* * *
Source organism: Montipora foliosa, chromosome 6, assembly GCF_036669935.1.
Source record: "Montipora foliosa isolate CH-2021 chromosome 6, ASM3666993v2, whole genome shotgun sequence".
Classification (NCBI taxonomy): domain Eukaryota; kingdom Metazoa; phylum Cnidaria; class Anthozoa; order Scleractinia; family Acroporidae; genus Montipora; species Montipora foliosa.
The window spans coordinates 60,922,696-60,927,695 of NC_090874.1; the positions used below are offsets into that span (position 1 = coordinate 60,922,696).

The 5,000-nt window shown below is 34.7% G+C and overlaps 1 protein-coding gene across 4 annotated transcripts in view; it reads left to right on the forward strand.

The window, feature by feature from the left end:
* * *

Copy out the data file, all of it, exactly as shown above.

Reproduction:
Source organism: Montipora foliosa, chromosome 6, assembly GCF_036669935.1.
Source record: "Montipora foliosa isolate CH-2021 chromosome 6, ASM3666993v2, whole genome shotgun sequence".
Classification (NCBI taxonomy): domain Eukaryota; kingdom Metazoa; phylum Cnidaria; class Anthozoa; order Scleractinia; family Acroporidae; genus Montipora; species Montipora foliosa.
The window spans coordinates 60,922,696-60,927,695 of NC_090874.1; the positions used below are offsets into that span (position 1 = coordinate 60,922,696).

The 5,000-nt window shown below is 34.7% G+C and overlaps 1 protein-coding gene across 4 annotated transcripts in view; it reads left to right on the forward strand.

The window, feature by feature from the left end: